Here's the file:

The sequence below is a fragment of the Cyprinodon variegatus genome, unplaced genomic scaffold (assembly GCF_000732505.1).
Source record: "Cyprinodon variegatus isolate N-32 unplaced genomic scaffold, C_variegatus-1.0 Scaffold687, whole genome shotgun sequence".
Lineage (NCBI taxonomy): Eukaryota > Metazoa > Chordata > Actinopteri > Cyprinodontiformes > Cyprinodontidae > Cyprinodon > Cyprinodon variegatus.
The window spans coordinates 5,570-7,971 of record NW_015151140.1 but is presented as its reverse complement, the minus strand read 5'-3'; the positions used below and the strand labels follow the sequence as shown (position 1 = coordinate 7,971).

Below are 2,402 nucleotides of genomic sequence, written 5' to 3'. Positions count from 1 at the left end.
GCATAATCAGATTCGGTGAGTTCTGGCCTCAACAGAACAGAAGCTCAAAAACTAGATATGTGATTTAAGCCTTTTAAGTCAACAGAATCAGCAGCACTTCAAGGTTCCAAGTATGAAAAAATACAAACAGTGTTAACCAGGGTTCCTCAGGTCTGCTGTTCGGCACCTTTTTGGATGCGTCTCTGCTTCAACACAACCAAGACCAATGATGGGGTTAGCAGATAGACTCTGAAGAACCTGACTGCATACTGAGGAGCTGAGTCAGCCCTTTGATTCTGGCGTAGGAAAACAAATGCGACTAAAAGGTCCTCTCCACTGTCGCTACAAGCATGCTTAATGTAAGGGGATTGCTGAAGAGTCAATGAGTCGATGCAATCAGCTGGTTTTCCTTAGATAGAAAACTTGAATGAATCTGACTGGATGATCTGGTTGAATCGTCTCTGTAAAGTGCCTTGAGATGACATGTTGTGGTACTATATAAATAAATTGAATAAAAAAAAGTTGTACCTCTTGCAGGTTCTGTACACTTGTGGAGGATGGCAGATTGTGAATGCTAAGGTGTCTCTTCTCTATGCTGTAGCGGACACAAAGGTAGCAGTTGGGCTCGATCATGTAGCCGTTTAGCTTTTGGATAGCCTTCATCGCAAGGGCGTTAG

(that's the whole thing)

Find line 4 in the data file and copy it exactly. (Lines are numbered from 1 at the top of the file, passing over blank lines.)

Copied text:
The window spans coordinates 5,570-7,971 of record NW_015151140.1 but is presented as its reverse complement, the minus strand read 5'-3'; the positions used below and the strand labels follow the sequence as shown (position 1 = coordinate 7,971).